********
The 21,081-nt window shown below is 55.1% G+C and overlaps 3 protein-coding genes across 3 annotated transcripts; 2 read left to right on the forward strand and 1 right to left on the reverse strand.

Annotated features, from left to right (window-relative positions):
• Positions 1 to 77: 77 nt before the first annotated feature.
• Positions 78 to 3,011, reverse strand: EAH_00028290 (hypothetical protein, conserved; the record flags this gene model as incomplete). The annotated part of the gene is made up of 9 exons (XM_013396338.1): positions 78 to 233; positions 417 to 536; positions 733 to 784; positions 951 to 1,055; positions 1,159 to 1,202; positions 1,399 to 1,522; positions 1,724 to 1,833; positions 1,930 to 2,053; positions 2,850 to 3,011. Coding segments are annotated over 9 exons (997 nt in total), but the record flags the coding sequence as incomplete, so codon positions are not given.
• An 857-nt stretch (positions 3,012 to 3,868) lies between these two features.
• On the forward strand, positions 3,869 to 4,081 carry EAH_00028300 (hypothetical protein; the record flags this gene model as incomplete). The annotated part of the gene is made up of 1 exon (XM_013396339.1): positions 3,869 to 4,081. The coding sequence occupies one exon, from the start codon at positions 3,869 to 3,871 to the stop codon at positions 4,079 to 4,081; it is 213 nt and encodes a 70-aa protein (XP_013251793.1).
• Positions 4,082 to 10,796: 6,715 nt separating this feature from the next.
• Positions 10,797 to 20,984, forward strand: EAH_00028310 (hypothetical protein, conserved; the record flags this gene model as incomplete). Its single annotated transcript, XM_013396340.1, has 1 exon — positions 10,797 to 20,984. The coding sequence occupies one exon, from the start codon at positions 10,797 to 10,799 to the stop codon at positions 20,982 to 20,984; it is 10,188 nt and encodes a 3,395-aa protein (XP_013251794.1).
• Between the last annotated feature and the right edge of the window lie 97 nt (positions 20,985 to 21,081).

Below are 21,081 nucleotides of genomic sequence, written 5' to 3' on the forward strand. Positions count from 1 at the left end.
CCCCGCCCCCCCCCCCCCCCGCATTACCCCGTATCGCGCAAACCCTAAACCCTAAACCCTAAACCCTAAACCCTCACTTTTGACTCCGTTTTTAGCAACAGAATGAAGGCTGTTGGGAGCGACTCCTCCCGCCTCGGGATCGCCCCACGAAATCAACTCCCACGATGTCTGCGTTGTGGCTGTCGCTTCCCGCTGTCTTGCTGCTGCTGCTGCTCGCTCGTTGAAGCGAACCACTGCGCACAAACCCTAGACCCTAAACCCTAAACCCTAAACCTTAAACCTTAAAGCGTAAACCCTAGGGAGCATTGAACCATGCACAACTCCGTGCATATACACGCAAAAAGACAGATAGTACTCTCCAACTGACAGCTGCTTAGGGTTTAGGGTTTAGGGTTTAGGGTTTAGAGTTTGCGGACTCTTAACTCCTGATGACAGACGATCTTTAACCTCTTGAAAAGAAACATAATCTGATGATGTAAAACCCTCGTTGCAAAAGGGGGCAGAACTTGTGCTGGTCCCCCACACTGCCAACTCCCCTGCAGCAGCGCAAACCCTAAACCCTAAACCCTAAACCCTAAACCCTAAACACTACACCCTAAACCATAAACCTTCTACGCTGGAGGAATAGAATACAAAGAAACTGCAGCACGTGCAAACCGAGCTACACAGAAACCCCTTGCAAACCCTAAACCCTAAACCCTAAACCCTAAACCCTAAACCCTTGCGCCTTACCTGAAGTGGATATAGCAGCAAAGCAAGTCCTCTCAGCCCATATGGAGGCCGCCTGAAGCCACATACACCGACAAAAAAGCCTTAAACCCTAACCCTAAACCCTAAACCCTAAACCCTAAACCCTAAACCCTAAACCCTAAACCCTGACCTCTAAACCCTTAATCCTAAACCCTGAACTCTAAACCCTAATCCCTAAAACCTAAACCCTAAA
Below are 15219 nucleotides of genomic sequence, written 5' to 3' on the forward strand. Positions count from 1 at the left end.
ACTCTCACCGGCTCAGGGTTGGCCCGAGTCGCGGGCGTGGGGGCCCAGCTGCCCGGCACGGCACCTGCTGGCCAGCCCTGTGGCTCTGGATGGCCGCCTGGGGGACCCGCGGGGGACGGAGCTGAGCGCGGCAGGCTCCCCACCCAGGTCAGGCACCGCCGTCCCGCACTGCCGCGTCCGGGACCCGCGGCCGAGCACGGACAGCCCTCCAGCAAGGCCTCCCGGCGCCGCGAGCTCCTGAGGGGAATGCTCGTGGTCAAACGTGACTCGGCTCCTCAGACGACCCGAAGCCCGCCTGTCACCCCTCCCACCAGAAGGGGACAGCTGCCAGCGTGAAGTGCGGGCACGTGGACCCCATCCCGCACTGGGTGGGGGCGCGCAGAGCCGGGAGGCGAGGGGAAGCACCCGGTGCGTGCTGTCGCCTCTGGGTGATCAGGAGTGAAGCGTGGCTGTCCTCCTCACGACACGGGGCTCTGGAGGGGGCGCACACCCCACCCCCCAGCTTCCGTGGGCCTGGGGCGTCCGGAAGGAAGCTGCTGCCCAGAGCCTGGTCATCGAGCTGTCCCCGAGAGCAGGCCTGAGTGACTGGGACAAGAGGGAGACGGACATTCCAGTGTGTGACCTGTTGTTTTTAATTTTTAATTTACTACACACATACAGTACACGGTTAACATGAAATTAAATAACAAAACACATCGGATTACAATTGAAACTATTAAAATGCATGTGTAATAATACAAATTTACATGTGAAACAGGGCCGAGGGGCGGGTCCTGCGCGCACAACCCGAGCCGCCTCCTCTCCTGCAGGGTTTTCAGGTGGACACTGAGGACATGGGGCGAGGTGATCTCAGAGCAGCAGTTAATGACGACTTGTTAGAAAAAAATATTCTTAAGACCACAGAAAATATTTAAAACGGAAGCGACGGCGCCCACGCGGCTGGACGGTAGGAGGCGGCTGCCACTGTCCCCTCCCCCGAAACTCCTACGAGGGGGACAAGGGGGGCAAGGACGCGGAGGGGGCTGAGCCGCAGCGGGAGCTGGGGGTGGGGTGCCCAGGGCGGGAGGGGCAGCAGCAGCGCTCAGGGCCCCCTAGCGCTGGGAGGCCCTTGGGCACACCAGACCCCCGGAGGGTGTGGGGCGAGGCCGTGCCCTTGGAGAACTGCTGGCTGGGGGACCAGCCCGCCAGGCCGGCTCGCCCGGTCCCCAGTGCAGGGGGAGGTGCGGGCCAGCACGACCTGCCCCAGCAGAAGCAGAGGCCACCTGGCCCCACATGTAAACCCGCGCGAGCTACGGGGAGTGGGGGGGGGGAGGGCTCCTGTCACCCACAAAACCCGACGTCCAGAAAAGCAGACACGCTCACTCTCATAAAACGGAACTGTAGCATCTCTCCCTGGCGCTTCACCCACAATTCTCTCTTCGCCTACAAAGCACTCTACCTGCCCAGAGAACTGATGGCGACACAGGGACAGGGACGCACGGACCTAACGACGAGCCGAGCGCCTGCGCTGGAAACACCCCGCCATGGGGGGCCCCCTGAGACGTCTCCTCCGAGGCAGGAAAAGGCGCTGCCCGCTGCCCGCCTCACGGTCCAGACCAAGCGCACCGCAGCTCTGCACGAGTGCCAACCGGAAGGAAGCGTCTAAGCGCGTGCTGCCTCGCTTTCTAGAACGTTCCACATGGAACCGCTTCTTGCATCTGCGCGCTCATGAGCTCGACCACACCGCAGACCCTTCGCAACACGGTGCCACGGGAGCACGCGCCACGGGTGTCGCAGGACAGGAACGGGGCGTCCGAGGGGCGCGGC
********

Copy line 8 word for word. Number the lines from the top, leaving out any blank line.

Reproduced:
• Positions 10,797 to 20,984, forward strand: EAH_00028310 (hypothetical protein, conserved; the record flags this gene model as incomplete). Its single annotated transcript, XM_013396340.1, has 1 exon — positions 10,797 to 20,984. The coding sequence occupies one exon, from the start codon at positions 10,797 to 10,799 to the stop codon at positions 20,982 to 20,984; it is 10,188 nt and encodes a 3,395-aa protein (XP_013251794.1).